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Generation of a recombinant antibody for sensitive detection of Pseudomonas aeruginosa

Abstract

Pseudomonas aeruginosa (P. aeruginosa) is a major pathogen that causes nosocomial infections and often exhibits antibiotic resistance. Therefore, the development of an accurate method for detecting P. aeruginosa is required to control P. aeruginosa-related outbreaks. In this study, we established an enzyme-linked immunosorbent assay method for the sensitive detection of three P. aeruginosa strains, UCBPP PA14, ATCC 27853, and multidrug-resistant ATCC BAA-2108. We produced a recombinant antibody (rAb) against P. aeruginosa V‐antigen (PcrV), which is a needle tip protein of the type III secretion system of P. aeruginosa using mammalian cells with high yield and purity, and confirmed its P. aeruginosa binding efficiency. The rAb was paired with commercial anti-P. aeruginosa Ab for a sandwich ELISA, resulting in an antigen-concentration-dependent response with a limit of detection value of 230 CFU/mL. These results suggest that the rAb produced herein can be used for the sensitive detection of P. aeruginosa with a wide range of applications in clinical diagnosis and point-of-care testing.

Peer Review reports

Introduction

Pseudomonas aeruginosa (P. aeruginosa) is a Gram-negative opportunistic pathogen that causes infections and conditions such as cystic fibrosis, lung transplant, cancer, and AIDs predispose patients to P. aeruginosa infection [1,2,3,4,5]. Eradication of P. aeruginosa-related infectious diseases is difficult, as P. aeruginosa acquires resistance to antibiotics [6]. Therefore, early detection of P. aeruginosa is critical. Conventional P. aeruginosa detection methods are based on the evaluation of the growth activity of bacteria under optimized culture conditions or antimicrobial susceptibility testing [7,8,9,10]. However, these bacterial culture-based methods require 3–4 days to identify P. aeruginosa because the culture procedure for extending the number of cells up to the detectable scale requires several days. Moreover, these results are sometimes inconsistent owing to sample contamination during culture. Thus, these traditional approaches need to be improved to achieve fast and accurate detection in clinical practice.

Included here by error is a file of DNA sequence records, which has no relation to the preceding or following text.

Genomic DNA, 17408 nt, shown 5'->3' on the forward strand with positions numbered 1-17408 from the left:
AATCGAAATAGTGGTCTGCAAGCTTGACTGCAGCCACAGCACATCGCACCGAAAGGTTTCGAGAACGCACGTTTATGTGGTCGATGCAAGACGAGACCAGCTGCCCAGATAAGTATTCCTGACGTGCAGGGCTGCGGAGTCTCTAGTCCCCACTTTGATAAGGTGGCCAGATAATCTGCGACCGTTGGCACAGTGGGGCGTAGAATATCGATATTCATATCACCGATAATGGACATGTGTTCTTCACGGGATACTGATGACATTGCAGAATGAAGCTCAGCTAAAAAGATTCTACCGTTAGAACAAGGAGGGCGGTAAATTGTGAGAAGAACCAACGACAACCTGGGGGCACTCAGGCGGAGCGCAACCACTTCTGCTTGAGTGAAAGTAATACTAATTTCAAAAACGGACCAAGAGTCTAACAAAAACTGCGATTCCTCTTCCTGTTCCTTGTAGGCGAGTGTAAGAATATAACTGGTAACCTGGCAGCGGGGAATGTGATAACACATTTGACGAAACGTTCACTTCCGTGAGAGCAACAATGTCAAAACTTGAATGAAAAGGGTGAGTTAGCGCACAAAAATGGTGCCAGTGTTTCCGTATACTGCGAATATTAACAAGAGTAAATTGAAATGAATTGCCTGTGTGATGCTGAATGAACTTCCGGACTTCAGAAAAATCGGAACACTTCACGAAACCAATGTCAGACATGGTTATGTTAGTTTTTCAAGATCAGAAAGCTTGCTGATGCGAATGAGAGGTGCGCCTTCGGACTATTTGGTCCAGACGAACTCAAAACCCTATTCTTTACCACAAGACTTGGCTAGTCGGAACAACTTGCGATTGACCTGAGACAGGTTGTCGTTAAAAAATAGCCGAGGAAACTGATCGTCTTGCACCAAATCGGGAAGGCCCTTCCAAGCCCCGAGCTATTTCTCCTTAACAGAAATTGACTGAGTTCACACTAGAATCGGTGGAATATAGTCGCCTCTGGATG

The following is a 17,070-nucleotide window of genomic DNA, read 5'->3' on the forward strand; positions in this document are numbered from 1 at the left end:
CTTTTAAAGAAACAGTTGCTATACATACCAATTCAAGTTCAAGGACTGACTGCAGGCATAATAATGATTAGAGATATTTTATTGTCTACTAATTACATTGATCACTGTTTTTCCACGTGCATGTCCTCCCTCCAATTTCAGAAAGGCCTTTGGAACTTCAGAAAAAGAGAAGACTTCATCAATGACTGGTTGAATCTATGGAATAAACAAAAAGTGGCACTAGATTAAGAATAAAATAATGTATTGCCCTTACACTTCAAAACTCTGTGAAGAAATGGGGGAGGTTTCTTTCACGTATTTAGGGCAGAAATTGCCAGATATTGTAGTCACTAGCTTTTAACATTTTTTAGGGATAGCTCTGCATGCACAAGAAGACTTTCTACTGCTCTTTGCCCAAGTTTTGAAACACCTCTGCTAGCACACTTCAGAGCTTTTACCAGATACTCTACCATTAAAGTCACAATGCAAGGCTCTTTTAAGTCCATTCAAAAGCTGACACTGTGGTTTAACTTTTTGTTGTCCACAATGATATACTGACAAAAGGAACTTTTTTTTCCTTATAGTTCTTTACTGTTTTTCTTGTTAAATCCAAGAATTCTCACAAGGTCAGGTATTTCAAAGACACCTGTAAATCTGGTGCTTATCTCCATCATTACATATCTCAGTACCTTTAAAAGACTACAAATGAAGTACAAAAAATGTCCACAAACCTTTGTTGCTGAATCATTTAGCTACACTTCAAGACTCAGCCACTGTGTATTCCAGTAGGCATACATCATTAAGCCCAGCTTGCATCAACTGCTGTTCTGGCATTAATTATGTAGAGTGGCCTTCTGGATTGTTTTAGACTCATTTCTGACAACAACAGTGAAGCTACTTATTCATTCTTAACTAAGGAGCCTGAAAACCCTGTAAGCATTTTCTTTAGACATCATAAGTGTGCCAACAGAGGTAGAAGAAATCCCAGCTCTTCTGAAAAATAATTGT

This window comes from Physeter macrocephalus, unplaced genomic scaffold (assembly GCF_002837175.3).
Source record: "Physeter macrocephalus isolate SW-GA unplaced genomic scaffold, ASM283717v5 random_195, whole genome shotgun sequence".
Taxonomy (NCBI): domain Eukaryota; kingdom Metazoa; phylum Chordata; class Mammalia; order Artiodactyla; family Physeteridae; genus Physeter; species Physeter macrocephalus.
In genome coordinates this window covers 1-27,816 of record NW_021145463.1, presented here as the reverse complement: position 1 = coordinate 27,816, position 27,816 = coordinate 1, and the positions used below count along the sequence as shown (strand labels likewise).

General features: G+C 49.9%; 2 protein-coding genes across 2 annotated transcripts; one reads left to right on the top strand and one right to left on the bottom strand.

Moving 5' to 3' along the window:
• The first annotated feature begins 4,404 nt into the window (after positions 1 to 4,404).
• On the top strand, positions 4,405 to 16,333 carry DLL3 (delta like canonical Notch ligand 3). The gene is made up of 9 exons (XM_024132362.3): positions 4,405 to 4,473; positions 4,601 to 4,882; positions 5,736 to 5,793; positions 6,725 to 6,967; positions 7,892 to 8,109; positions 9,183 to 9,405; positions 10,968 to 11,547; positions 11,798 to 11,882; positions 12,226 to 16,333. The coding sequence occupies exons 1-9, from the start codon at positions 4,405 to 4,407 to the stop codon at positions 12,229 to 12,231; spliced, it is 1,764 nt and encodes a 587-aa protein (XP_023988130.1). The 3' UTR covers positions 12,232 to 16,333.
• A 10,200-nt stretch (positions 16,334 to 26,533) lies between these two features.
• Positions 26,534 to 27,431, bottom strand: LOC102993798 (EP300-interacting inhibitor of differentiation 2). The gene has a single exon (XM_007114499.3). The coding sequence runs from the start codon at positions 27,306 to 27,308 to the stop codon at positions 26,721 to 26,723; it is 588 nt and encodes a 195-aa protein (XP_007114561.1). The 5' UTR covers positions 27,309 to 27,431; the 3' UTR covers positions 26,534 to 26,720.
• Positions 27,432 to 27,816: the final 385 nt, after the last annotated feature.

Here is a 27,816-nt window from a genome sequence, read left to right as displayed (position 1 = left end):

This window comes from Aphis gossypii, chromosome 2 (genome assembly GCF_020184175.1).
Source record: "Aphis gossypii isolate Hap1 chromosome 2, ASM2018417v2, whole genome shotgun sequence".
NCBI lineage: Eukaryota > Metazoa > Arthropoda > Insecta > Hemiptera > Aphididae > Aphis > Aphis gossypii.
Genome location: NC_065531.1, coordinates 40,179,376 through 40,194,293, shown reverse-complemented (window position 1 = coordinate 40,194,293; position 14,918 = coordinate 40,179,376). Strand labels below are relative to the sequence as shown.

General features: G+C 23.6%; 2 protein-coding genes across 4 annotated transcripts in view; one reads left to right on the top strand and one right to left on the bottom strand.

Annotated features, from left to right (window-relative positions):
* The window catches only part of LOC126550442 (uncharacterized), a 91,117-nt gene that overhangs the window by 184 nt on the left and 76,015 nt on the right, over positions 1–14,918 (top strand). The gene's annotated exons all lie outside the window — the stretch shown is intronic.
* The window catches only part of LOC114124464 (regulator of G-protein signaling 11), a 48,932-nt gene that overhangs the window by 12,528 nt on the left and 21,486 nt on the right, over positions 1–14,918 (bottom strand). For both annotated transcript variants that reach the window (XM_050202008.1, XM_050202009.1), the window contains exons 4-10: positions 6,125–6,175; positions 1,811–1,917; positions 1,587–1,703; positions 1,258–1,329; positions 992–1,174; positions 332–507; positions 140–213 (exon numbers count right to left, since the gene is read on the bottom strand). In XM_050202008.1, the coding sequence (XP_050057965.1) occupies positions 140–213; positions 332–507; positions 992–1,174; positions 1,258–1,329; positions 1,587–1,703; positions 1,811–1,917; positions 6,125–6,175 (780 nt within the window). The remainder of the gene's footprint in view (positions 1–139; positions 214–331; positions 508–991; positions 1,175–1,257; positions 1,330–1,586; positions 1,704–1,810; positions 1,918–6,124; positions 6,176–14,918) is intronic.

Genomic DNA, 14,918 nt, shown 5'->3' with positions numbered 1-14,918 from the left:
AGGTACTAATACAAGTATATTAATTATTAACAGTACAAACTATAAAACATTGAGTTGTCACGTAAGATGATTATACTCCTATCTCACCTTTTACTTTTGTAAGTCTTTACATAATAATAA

Recently, automated systems with simple operating procedures have been developed to reduce turnaround times for identifying microbial species [11,12,13]. However, these systems provide low accuracy and sensitivity for the identification of P. aeruginosa. Nucleic acid-based assays using polymerase chain reaction (PCR) have been evaluated for detection of P. aeruginosa and several P. aeruginosa-specific genes, such as exotoxin A genes, have been discovered for the PCR assays [9, 14, 15]. The PCR-based P. aeruginosa detection method showed higher sensitivity and shorter detection time than culture-based methods [15]. However, the specificity of PCR-based method is sometimes associated with false results. Mass spectrometry (MS) analysis has been applied to the identification of P. aeruginosa as an efficient microbial identification technology by mapping bacterial proteins because MS analysis provides rapid, accurate, sensitive, and high-throughput detectability [16, 17]. However, MS analysis requires costly equipment, and a highly specialized technician is needed to interpret the complex data.

The enzyme-linked immunosorbent assay (ELISA), which utilizes the highly specific binding between antibody (Ab) and antigen, has been applied to quantify P. aeruginosa. Ueda et al. detected antibodies against P. aeruginosa in horse serum using ELISA [18]. Granstrom et al. developed an ELISA system for the detection of antibodies against exotoxin A or phospholipase C from patients infected with P. aeruginosa [19]. Fomsgaard et al. used an anti-lipopolysaccharide antibody to detect P. aeruginosa [20]. Dogru et al. performed ELISA by targeting exotoxin A, elastase, and alkaline protease to detect early P. aeruginosa infection in patients [21]. However, as those assays target P. aeruginosa-secreting molecules, there is the possibility of false-positive results. Therefore, it is necessary to develop a more precise method for direct detection of P. aeruginosa.